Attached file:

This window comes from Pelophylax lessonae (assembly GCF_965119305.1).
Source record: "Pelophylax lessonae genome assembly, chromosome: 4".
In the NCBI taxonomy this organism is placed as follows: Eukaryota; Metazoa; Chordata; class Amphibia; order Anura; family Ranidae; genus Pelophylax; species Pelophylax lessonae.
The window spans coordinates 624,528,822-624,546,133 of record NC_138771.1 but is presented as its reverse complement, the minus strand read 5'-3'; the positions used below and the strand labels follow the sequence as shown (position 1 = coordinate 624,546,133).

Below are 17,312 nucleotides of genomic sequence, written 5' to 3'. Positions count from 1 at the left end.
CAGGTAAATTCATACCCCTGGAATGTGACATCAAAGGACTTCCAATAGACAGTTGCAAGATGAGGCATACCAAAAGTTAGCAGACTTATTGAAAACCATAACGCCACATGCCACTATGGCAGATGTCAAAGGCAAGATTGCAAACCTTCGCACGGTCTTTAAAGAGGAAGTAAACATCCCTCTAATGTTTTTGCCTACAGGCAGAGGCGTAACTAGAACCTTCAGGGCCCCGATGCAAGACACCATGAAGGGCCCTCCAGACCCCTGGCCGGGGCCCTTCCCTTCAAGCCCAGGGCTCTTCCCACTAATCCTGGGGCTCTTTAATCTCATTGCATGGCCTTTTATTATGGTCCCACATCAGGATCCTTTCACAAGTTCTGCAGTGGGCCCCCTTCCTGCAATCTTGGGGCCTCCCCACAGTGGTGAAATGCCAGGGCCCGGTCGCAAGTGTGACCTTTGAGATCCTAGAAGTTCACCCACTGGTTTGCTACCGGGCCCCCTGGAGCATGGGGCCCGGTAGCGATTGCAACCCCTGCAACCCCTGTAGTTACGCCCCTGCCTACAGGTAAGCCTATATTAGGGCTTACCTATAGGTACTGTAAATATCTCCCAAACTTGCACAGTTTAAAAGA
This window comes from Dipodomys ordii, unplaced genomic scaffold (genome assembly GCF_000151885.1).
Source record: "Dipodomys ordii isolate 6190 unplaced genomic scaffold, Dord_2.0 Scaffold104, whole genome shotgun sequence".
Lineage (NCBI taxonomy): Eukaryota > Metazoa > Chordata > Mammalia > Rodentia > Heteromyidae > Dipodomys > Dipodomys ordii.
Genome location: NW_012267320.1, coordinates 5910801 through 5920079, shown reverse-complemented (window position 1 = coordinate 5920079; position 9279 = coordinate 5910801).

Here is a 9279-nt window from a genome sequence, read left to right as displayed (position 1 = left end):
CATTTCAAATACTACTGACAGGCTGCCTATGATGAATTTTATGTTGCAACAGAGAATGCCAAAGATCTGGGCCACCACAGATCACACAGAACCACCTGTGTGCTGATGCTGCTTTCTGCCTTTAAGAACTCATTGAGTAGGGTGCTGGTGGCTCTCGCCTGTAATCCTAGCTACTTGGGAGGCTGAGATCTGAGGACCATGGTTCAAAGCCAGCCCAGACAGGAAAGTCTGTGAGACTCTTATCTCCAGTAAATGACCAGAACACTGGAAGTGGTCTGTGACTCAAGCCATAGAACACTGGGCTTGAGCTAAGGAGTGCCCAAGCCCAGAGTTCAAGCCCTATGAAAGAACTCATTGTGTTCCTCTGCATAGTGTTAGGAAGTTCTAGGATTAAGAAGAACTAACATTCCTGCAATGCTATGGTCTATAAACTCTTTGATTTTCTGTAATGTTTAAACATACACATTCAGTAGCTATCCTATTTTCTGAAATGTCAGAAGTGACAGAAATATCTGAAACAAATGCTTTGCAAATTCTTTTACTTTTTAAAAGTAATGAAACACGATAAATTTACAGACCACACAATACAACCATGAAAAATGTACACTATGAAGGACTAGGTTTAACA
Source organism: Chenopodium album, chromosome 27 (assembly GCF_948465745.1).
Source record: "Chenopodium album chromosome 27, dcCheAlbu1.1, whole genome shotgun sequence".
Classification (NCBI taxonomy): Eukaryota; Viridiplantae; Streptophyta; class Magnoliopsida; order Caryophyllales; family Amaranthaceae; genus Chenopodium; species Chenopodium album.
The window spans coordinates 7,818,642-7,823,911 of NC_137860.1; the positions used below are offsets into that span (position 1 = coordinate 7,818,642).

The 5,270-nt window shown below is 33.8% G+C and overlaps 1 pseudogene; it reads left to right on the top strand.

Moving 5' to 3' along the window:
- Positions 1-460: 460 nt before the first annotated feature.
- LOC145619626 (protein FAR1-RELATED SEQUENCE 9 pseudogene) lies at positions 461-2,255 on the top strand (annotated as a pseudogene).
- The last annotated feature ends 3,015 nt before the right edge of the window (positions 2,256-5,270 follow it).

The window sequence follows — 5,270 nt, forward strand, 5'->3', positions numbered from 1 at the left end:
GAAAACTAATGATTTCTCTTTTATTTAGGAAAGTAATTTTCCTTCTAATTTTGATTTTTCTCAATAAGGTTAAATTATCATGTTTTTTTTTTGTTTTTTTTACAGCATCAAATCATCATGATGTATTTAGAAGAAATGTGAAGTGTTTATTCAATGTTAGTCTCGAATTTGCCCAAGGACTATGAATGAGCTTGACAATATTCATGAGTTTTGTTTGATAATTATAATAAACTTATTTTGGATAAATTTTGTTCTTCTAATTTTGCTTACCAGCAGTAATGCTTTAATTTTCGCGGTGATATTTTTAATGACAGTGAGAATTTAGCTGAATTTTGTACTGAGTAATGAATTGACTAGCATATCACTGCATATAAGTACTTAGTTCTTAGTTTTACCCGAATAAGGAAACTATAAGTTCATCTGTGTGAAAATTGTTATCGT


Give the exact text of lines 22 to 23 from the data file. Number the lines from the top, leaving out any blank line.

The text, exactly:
The window sequence follows — 5,270 nt, forward strand, 5'->3', positions numbered from 1 at the left end:
GAAAACTAATGATTTCTCTTTTATTTAGGAAAGTAATTTTCCTTCTAATTTTGATTTTTCTCAATAAGGTTAAATTATCATGTTTTTTTTTTGTTTTTTTTACAGCATCAAATCATCATGATGTATTTAGAAGAAATGTGAAGTGTTTATTCAATGTTAGTCTCGAATTTGCCCAAGGACTATGAATGAGCTTGACAATATTCATGAGTTTTGTTTGATAATTATAATAAACTTATTTTGGATAAATTTTGTTCTTCTAATTTTGCTTACCAGCAGTAATGCTTTAATTTTCGCGGTGATATTTTTAATGACAGTGAGAATTTAGCTGAATTTTGTACTGAGTAATGAATTGACTAGCATATCACTGCATATAAGTACTTAGTTCTTAGTTTTACCCGAATAAGGAAACTATAAGTTCATCTGTGTGAAAATTGTTATCGT